Extracellular vesicle interplay in cardiovascular pathophysiology

Sherin Saheera, Vivek P. Jani, Kenneth W. Witwer, Shelby Kutty

Research output: Contribution to journalReview articlepeer-review


Extracellular vesicles (EVs) are nanosized lipid bilayer-delimited particles released from cells that mediate intercellular communications and play a pivotal role in various physiological and pathological processes. Subtypes of EVs may include plasma membrane ectosomes or microvesicles and endosomal origin exosomes, although functional distinctions remain unclear. EVs carry cargo proteins, nucleic acids (RNA and DNA), lipids, and metabolites. By presenting or transferring this cargo to recipient cells, EVs can trigger cellular responses. We summarize contemporary understanding of EV biogenesis, composition, and function, with an emphasis on the role of EVs in the cardiovascular system. In addition, we outline the functional relevance of EVs in cardiovascular pathophysiology, further highlighting their potential for diagnostic and therapeutic applications.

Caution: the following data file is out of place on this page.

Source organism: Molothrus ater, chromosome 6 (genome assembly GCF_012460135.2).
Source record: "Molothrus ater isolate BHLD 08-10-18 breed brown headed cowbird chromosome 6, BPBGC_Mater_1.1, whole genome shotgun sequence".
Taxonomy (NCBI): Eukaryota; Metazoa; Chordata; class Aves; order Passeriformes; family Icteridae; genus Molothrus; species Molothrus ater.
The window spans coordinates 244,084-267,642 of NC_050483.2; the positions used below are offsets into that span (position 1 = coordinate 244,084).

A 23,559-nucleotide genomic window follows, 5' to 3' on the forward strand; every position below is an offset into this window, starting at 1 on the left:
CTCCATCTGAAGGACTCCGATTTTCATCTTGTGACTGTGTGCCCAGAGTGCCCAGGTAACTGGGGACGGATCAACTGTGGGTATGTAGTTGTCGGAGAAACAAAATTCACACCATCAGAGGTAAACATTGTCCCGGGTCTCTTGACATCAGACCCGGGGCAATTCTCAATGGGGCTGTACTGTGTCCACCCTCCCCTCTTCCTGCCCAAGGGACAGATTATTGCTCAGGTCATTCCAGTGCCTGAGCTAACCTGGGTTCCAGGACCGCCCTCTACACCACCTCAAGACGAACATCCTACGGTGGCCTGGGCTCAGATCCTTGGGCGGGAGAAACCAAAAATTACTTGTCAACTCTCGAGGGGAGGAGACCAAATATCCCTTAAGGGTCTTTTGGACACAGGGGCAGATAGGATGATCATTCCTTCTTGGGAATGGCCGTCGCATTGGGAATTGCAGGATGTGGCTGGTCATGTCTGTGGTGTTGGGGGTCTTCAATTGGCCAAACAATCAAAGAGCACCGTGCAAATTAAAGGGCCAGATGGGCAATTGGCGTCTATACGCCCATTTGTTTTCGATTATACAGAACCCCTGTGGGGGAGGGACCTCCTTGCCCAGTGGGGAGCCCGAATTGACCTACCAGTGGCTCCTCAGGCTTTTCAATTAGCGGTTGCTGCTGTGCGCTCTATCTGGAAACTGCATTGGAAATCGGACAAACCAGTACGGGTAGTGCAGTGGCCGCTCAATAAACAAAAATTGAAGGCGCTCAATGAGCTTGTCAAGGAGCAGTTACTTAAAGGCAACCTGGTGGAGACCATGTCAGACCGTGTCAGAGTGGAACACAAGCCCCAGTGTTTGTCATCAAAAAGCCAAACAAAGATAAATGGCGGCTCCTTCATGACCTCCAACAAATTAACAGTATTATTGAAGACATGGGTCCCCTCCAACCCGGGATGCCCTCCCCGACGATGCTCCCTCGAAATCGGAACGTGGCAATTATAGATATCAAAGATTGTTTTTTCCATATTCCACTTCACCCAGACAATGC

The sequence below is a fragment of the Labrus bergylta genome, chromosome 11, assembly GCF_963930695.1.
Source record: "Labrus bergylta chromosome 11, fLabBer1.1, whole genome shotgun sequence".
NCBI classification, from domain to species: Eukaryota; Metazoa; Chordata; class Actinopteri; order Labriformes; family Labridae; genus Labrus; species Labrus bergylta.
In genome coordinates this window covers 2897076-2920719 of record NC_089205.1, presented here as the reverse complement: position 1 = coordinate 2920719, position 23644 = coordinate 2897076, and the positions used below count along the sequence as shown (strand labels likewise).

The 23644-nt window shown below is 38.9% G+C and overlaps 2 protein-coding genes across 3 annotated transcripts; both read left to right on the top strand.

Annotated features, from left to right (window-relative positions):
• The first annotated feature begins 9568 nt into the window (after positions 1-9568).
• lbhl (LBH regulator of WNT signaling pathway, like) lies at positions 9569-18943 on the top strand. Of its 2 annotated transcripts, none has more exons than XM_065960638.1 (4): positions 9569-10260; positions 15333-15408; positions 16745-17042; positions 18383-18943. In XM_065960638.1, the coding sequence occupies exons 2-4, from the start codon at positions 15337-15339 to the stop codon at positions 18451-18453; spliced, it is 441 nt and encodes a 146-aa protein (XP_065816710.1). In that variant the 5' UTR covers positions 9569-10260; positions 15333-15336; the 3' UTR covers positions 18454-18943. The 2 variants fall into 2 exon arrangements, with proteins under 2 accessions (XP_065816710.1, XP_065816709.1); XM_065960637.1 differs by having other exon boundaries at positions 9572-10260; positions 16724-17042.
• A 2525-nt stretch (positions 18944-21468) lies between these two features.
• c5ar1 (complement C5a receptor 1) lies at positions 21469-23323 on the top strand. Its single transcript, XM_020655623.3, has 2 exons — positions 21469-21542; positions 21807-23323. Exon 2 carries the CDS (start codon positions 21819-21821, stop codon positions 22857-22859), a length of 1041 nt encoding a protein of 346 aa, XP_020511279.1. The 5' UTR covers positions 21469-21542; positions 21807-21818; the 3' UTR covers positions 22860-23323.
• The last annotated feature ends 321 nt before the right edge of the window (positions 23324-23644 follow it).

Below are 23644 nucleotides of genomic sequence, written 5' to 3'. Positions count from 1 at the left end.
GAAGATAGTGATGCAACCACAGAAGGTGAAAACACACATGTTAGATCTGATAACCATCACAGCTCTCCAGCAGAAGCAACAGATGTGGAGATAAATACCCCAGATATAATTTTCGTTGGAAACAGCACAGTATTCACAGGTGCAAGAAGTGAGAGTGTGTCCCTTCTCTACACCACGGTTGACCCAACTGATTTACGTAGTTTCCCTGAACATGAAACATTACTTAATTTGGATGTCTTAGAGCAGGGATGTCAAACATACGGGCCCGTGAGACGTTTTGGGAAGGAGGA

Original languageEnglish (US)
Pages (from-to)H1749-H1761
JournalAmerican Journal of Physiology - Heart and Circulatory Physiology
Issue number5
StatePublished - May 2021


  • Cardiovascular disease
  • Ectosome
  • Exosomal cargo
  • Exosome
  • Extracellular vesicles

ASJC Scopus subject areas

  • Physiology
  • Cardiology and Cardiovascular Medicine
  • Physiology (medical)


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